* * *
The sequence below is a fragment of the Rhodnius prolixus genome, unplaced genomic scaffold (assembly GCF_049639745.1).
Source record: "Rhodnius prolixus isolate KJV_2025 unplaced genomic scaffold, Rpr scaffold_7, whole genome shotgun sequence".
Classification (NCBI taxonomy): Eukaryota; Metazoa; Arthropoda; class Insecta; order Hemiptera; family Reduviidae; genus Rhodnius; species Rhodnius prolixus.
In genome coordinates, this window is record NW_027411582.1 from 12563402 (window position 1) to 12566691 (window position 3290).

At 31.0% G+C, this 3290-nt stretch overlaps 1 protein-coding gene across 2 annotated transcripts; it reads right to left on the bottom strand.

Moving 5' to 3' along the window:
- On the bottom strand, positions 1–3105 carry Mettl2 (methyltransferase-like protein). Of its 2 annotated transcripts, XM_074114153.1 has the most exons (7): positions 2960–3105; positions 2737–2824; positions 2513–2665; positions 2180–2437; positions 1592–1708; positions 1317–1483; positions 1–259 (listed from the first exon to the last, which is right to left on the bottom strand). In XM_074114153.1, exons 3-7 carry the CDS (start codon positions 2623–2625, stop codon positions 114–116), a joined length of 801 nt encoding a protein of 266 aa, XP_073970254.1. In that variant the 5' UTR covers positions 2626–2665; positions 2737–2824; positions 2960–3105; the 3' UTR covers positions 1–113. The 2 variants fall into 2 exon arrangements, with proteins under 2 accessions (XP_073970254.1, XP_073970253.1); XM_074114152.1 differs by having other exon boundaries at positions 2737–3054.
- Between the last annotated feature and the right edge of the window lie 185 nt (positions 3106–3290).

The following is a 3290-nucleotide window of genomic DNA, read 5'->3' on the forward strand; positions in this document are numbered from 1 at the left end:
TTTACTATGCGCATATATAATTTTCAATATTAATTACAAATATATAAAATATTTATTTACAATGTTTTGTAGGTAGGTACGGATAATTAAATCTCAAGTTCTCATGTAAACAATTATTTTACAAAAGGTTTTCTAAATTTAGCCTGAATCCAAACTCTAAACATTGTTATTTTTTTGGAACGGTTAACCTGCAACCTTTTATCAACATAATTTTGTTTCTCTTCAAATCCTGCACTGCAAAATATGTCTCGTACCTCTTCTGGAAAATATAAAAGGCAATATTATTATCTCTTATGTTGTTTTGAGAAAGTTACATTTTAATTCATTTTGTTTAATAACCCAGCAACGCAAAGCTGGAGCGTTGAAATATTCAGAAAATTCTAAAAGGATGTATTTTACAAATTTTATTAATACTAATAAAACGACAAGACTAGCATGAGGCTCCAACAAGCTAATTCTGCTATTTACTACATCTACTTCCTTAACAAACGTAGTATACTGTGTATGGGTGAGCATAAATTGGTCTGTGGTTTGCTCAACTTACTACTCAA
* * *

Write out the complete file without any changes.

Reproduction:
The sequence below is a fragment of the Rhodnius prolixus genome, unplaced genomic scaffold (assembly GCF_049639745.1).
Source record: "Rhodnius prolixus isolate KJV_2025 unplaced genomic scaffold, Rpr scaffold_7, whole genome shotgun sequence".
Classification (NCBI taxonomy): Eukaryota; Metazoa; Arthropoda; class Insecta; order Hemiptera; family Reduviidae; genus Rhodnius; species Rhodnius prolixus.
In genome coordinates, this window is record NW_027411582.1 from 12563402 (window position 1) to 12566691 (window position 3290).

At 31.0% G+C, this 3290-nt stretch overlaps 1 protein-coding gene across 2 annotated transcripts; it reads right to left on the bottom strand.

Moving 5' to 3' along the window:
- On the bottom strand, positions 1–3105 carry Mettl2 (methyltransferase-like protein). Of its 2 annotated transcripts, XM_074114153.1 has the most exons (7): positions 2960–3105; positions 2737–2824; positions 2513–2665; positions 2180–2437; positions 1592–1708; positions 1317–1483; positions 1–259 (listed from the first exon to the last, which is right to left on the bottom strand). In XM_074114153.1, exons 3-7 carry the CDS (start codon positions 2623–2625, stop codon positions 114–116), a joined length of 801 nt encoding a protein of 266 aa, XP_073970254.1. In that variant the 5' UTR covers positions 2626–2665; positions 2737–2824; positions 2960–3105; the 3' UTR covers positions 1–113. The 2 variants fall into 2 exon arrangements, with proteins under 2 accessions (XP_073970254.1, XP_073970253.1); XM_074114152.1 differs by having other exon boundaries at positions 2737–3054.
- Between the last annotated feature and the right edge of the window lie 185 nt (positions 3106–3290).

The following is a 3290-nucleotide window of genomic DNA, read 5'->3' on the forward strand; positions in this document are numbered from 1 at the left end:
TTTACTATGCGCATATATAATTTTCAATATTAATTACAAATATATAAAATATTTATTTACAATGTTTTGTAGGTAGGTACGGATAATTAAATCTCAAGTTCTCATGTAAACAATTATTTTACAAAAGGTTTTCTAAATTTAGCCTGAATCCAAACTCTAAACATTGTTATTTTTTTGGAACGGTTAACCTGCAACCTTTTATCAACATAATTTTGTTTCTCTTCAAATCCTGCACTGCAAAATATGTCTCGTACCTCTTCTGGAAAATATAAAAGGCAATATTATTATCTCTTATGTTGTTTTGAGAAAGTTACATTTTAATTCATTTTGTTTAATAACCCAGCAACGCAAAGCTGGAGCGTTGAAATATTCAGAAAATTCTAAAAGGATGTATTTTACAAATTTTATTAATACTAATAAAACGACAAGACTAGCATGAGGCTCCAACAAGCTAATTCTGCTATTTACTACATCTACTTCCTTAACAAACGTAGTATACTGTGTATGGGTGAGCATAAATTGGTCTGTGGTTTGCTCAACTTACTACTCAA